In 1903, in response to what many artists at the time felt was a bureaucratic and conservative organization, a group of painters and sculptors led by Pierre-Auguste Renoir🎨 and Auguste Rodin🎨 organized the Salon d'Automne. | © Wikipedia


From exhibition: Paris, "Le Salon de 1879"
John-Singer-Sargent | Portrait of the French painter Carolus-Duran | The Sterling and Francine Clark Art Institute
Antonio Cotti | Dante deriso a Verona, 1879
Léon Bonnat | Portrait of Victor Hugo, 1879
Pierre-Auguste Renoir | Madame Georges Charpentier et ses enfants, 1878 | The Metropolitan Museum of Art

Il Salon de Paris, a partire dal 1667 fu la mostra d'arte ufficiale dell'Académie des Beaux-Arts di Parigi.
Per quasi 150 anni (1740-1890 ca.), il Salon è stato l'evento artistico annuale o biennale più prestigioso al mondo.
Di conseguenza, la sua influenza sulla pittura francese - in particolare lo stile artistico, le convenzioni pittoriche e la reputazione degli artisti - fu enorme.
Al Salon del 1761 contribuirono trentatré pittori, nove scultori ed undici incisori. Dal 1881 in poi, è stato gestito dalla Société des Artistes Français.

From Exhibition: Paris, "Le Salon de 1880"
Dagnan Bouveret | An Accident, 1879 | Walters Art Museum
Edouard Dantan | Un rincón del Salon, 1880

Descrizione

Il Salon nasce nel 1667 con la prima esposizione organizzata dall'Accademia reale, riservata solamente ai membri dell'Accademia stessa.
Dopo questa data, le esposizioni successive ebbero cadenza biennale sino al 1675, quando, a causa dell'elevato costo, si svolsero solo nel 1699, nel 1704 e nel 1706, quest'ultima della durata di un solo giorno.
Fino al 1791 tutte le esposizioni furono inaugurate il giorno di san Luigi, onomastico del re. Allestite prima nella galleria del Palais-Royal e nel cortile dell'hôtel Richelieu, quelle del 1699 e del 1704 si svolsero nella Grande Galerie del Louvre e dal 1725 presero definitivamente posto nel Salon Carré, da cui il nome Salon, occupando talvolta anche la galleria detta dell'Apollo.

From Exhibition: Paris, "Le Salon de 1885"
Henry Lerolle | The Organ Rehearsal, 1887 | Metropolitan Museum of Art

Dal 1737-1748, ad eccezione del 1744, la mostra ebbe cadenza annuale, poi nuovamente biennale dal 1748-1791.
Nel 1748 venne istituita una commissione incaricata di salvaguardare la tradizione della “grande pittura” ed esercitare un controllo sulla moralità delle opere proposte.
Sin dall'origine l'allestimento venne affidato a un artista detto le Tapissier o le Décorateur; tale incarico, dal 1761-1773, assunto da Jean-Baptiste-Siméon Chardin a cui subentrò Joseph-Marie Vien, Louis-Jean-François Lagrenée il Vecchio, Louis-Michel van Loo nel 1783 e 1785, e Louis Durameau.
Con la Rivoluzione vennero apportate una serie di modifiche radicali al regolamento del Salon: nel 1791 l'esposizione divenne libera e accessibile a tutti e dal 1798 venne istituita una giuria di ammissione eletta a suffragio universale.
La giuria assunse presto però una veste di conformistica ufficialità e sotto l'Impero fu composta da tre artisti e due amatori presieduti dal Denon.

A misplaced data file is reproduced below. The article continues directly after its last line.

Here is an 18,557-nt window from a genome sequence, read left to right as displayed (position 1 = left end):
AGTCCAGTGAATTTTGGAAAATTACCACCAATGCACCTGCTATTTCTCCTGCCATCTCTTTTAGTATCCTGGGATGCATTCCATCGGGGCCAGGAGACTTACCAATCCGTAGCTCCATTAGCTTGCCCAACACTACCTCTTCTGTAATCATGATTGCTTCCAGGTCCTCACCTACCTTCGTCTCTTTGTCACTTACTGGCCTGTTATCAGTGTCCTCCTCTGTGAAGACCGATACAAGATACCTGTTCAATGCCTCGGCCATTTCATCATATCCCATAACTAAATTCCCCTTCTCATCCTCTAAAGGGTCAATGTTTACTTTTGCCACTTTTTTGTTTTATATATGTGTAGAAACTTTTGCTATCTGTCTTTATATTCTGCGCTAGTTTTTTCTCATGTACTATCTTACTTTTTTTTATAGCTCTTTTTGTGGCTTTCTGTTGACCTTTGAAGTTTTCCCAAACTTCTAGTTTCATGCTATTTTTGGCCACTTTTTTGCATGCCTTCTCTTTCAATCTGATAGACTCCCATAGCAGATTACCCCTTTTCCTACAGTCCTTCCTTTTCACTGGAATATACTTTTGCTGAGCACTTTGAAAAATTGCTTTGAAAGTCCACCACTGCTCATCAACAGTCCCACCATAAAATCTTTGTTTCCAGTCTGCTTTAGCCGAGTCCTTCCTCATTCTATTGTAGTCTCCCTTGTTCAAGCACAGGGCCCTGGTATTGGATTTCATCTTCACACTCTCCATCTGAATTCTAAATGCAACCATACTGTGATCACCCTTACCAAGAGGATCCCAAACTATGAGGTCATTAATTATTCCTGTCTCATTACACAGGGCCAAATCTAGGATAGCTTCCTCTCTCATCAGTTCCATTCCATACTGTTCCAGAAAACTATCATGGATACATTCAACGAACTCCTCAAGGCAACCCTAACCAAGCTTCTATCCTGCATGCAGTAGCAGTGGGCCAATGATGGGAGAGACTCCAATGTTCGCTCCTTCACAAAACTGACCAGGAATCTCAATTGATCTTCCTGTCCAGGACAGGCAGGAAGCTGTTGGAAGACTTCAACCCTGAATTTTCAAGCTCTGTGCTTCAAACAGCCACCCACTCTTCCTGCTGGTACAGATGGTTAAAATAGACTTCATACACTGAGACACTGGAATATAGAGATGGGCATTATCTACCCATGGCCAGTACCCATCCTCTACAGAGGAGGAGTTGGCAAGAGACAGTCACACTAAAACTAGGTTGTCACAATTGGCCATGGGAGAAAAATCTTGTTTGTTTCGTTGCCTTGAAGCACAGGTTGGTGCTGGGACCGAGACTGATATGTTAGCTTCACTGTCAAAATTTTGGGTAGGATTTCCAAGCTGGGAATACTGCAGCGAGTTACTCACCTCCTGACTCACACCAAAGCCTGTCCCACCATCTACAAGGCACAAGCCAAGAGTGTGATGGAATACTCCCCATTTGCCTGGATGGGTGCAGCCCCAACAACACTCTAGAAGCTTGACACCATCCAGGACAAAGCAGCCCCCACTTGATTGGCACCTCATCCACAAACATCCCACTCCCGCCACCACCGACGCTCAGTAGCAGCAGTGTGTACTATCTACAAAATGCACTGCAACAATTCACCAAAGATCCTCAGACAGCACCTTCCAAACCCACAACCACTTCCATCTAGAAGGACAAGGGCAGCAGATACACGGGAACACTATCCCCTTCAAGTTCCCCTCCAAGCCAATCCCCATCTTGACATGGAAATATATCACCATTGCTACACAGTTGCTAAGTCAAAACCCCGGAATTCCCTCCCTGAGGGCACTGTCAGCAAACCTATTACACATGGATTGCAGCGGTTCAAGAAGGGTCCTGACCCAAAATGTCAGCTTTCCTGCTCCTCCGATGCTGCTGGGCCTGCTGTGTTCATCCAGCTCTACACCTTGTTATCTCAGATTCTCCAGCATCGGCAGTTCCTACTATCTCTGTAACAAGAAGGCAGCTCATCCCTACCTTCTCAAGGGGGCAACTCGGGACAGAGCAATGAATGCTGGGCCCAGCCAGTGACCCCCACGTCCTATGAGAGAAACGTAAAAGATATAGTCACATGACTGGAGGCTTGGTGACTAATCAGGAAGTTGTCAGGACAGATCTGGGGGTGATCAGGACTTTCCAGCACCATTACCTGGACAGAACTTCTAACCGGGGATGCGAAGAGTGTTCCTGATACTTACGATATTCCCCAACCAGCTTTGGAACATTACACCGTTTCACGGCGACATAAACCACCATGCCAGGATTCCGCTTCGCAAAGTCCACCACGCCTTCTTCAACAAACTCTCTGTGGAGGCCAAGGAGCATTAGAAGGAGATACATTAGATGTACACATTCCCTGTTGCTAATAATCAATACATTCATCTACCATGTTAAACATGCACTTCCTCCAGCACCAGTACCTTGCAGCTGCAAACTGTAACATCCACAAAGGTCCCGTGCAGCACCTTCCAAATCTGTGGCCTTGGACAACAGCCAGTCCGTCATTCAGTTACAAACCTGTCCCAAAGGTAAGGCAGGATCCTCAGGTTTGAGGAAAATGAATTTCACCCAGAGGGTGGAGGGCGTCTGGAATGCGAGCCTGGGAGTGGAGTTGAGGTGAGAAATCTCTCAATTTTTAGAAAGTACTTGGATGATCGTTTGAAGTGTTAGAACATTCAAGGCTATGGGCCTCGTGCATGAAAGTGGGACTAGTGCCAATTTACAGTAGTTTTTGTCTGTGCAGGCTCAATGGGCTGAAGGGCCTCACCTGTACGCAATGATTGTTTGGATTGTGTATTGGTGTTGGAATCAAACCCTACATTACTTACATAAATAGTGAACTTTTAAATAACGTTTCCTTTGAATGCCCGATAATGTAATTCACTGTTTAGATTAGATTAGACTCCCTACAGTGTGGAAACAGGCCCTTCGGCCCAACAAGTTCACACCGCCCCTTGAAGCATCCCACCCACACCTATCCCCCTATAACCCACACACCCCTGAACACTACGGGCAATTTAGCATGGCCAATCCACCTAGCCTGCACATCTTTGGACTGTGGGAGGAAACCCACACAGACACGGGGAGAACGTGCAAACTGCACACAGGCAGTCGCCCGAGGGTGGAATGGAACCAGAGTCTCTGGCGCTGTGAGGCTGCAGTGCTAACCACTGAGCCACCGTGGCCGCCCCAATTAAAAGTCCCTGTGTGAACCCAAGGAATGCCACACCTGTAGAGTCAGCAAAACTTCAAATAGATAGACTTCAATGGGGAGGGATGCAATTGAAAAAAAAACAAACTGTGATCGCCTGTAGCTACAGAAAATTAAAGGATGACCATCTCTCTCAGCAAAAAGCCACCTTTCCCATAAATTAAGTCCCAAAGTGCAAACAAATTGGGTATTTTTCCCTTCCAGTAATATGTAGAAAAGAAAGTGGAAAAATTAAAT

Soppressa nel 1848, ma reintrodotta l'anno seguente, la giuria mostrò un indirizzo sempre più rigido rifiutando molti candidati e qualsiasi opera non conforme ai gusti accademici.
Nel 1863 la giuria diede dei verdetti particolarmente rigidi escludendo di fatto quasi 3000 quadri.

From Exhibition: Paris, "Le Salon de 1889"
Jean Béraud | Salle de rédaction du Journal des débats en 1889

Il clamore suscitato da tale scelta fece decidere allo stesso Imperatore Napoleone III di organizzare una libera esposizione dei dipinti esclusi, chiamato poi Salon des Refusés. Successivamente la struttura organizzativa del Salon viene riformata, consentendo l'ingresso in giuria anche da parte di alcuni artisti già premiati con medaglia.
In questo modo avviene una progressiva apertura dell'esposizione alle nuove tendenze dell'arte impressionista.

From Exhibition: Paris, "Le Salon de 1891"
Jean Béraud | The Magdalen at the House of the Pharisees, 1891 | Musée d'Orsay
Jeanne Itasse | Egyptian Harpist, 1891

La Secessione

Nel dicembre 1890 il leader della Société des Artistes Français che gestiva il Salon, William-Adolphe Bouguereau🎨 espose l'idea che il Salon potesse diventare un'esposizione senza premi, che sponsorizzasse i giovani. Ernest Meissonier, Pierre Puvis de Chavannes🎨, Auguste Rodin🎨 ed altri artisti rigettarono la proposta facendo sorgere una secessione.
Essi crearono la Société Nationale des Beaux-Arts nel 1891, esponendo in un altro Salon chiamato Salon de la Société Nationale des Beaux–Arts, in breve Salon du Champs de Mars.
Nel 1903, in risposta a ciò, da molti artisti tra cui Pierre-Auguste Renoir🎨 ed Auguste Rodin🎨, venne ideato il Salon d'Automne. | © Wikipedia

From Exhibition: Paris, "Le Salon de 1895"
Marcel Rieder | Dante et les amies de Béatrice, 1895
Joaquín Sorolla y Bastida | La vuelta de la pesca, 1894

From exhibition: Paris, "Le Salon de 1897"
Frederick William Pomeroy | The Nymph of Loch Awe, 1897 | Tate Britain

From Exhibition: Paris, "Le Salon de 1899"
Paul-Dubois | Le Souvenir ou L'Alsace et la Lorraine | Musée Camille Claudel

From Exhibition: Paris, "Le Salon de 1905"
Camille Claudel | Vertumne et Pomone | Musée Rodin